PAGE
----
* Womens Interests: Conventions of Female Identity

Conventions of Female Identity

In the mid nineteenth century several women writers were gaining popularity. Writers like Warner, Cummings, Hentz, and Southworth took responsibility on their shoulders to remold the female identity for years to come. We know that women hold the unique responsibility of balancing moral values in a morally deficient society. Within literature and society at the time, the only platform to balance these virtues was a domestic one. This fine line is gets trampled on in EDEN Southworth's The Hidden Hand. Southworth's writing stretches further than specific character tendencies as in the description of the house is what also subverts cultural assumptions.

The use of this symbolic space is deliberately used many times as a device to prove her point. Scenes from Hurricane Hall, the hidden House, Clara Day's Willow heights, Marah's various cottages, and the Cal Retreat insane asylum are examples of spaces that she charged with language derived from feminist master.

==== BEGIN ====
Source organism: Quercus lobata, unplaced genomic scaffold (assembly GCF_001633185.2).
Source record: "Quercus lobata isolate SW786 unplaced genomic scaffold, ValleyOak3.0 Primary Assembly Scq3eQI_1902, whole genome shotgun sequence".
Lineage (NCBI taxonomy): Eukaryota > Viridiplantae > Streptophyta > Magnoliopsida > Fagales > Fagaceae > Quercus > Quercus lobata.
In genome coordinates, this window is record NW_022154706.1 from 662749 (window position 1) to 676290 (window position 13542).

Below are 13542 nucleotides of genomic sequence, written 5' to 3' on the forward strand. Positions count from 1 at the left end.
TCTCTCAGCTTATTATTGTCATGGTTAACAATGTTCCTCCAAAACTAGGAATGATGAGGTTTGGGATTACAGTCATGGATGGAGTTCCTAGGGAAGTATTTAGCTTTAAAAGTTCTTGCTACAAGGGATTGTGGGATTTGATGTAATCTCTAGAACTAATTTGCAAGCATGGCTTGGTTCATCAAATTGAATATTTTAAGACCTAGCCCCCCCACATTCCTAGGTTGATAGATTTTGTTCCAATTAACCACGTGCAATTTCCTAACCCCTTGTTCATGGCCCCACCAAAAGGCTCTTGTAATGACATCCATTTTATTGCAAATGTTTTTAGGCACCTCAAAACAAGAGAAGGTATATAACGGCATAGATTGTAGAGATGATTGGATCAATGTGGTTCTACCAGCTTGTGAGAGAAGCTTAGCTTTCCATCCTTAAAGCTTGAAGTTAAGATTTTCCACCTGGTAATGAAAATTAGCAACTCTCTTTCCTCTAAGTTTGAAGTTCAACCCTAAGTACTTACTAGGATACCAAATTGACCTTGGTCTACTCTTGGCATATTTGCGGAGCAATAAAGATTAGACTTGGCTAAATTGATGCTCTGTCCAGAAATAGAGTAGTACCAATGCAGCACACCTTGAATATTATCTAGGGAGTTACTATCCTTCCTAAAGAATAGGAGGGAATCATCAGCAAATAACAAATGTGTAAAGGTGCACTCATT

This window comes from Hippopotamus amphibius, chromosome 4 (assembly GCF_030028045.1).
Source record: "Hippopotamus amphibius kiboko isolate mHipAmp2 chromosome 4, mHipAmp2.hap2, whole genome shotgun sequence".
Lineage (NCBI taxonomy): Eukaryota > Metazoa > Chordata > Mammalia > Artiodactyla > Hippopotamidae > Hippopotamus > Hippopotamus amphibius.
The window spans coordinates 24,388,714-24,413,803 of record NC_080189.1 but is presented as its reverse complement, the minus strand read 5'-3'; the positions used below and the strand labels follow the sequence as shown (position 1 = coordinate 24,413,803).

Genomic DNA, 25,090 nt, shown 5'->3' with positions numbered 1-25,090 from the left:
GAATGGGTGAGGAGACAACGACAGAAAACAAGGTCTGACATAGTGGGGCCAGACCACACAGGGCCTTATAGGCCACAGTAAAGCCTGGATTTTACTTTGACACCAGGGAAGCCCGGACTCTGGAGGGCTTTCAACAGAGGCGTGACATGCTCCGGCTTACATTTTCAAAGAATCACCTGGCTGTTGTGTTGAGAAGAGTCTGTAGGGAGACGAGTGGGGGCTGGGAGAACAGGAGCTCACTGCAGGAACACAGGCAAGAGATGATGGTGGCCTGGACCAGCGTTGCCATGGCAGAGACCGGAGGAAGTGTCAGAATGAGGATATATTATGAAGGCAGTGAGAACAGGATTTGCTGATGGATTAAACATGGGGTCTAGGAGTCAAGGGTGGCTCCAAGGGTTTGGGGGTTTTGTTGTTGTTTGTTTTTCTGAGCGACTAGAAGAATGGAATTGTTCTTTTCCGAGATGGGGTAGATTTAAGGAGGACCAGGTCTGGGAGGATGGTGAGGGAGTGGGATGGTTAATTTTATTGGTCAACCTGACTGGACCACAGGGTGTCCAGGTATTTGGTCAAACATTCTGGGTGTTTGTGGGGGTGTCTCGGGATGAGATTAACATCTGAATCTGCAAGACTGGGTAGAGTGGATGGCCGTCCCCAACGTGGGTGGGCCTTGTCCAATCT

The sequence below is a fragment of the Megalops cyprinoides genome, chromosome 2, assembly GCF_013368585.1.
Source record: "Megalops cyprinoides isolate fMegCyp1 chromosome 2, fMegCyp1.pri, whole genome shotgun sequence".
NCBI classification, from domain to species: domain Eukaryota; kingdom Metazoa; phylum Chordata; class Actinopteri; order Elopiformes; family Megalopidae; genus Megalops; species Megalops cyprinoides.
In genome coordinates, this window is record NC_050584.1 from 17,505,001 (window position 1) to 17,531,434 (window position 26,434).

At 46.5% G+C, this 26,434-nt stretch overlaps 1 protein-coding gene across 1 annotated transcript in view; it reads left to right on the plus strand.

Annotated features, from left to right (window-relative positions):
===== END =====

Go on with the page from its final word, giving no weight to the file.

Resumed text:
Every house in The Hidden Hand serve as a women's prison at one time or another. Hurricane Hall specifically serves as a prison for Capitola at times as she is forbidden beyond certain boundaries. There is a connection between Hurricane Hall and Capitola's relationship that is similar to the constraints commonly placed on women. This theme is prevalent throughout The Hidden Hand but the reader was first introduced in chapter fifteen named Cap's Country Capers. This scene was one of the first introductions to Hurricane Hall as well for the reader. When Capitola first got there she was gloating in her new found fortunes. After living on the streets of New York as a vagrant newsgirl dressed in boy's clothes, she finally found a life of comfort.